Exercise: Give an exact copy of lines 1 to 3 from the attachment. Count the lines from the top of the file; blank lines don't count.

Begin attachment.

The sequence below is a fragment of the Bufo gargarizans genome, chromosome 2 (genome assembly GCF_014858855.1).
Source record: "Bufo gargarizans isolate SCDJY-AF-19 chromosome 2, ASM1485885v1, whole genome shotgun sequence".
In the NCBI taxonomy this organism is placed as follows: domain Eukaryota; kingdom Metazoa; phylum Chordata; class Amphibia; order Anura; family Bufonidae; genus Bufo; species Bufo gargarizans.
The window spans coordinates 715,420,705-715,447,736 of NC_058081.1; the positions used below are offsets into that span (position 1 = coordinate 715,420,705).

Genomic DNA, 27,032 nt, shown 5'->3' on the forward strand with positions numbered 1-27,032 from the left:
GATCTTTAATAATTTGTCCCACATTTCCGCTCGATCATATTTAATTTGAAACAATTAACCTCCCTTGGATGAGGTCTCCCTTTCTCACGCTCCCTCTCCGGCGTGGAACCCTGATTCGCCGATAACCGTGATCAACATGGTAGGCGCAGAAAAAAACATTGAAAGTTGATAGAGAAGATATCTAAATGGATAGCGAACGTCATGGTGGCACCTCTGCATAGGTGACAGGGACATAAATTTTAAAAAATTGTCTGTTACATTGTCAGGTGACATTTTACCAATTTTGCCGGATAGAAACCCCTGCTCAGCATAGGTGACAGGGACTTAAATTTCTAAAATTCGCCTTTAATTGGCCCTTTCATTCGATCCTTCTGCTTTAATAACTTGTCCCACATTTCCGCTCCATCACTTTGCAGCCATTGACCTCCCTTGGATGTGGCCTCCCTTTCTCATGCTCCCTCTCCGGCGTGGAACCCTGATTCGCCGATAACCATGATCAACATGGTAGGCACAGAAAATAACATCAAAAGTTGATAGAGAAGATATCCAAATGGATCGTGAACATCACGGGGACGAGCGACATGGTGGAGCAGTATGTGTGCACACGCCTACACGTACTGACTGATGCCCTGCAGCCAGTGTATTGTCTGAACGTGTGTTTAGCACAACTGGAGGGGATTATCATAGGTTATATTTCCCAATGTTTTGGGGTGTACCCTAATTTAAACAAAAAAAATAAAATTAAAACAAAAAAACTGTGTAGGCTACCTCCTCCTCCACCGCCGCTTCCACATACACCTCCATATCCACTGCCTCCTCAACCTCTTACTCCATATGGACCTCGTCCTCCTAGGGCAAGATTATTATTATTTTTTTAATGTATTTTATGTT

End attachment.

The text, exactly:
The sequence below is a fragment of the Bufo gargarizans genome, chromosome 2 (genome assembly GCF_014858855.1).
Source record: "Bufo gargarizans isolate SCDJY-AF-19 chromosome 2, ASM1485885v1, whole genome shotgun sequence".
In the NCBI taxonomy this organism is placed as follows: domain Eukaryota; kingdom Metazoa; phylum Chordata; class Amphibia; order Anura; family Bufonidae; genus Bufo; species Bufo gargarizans.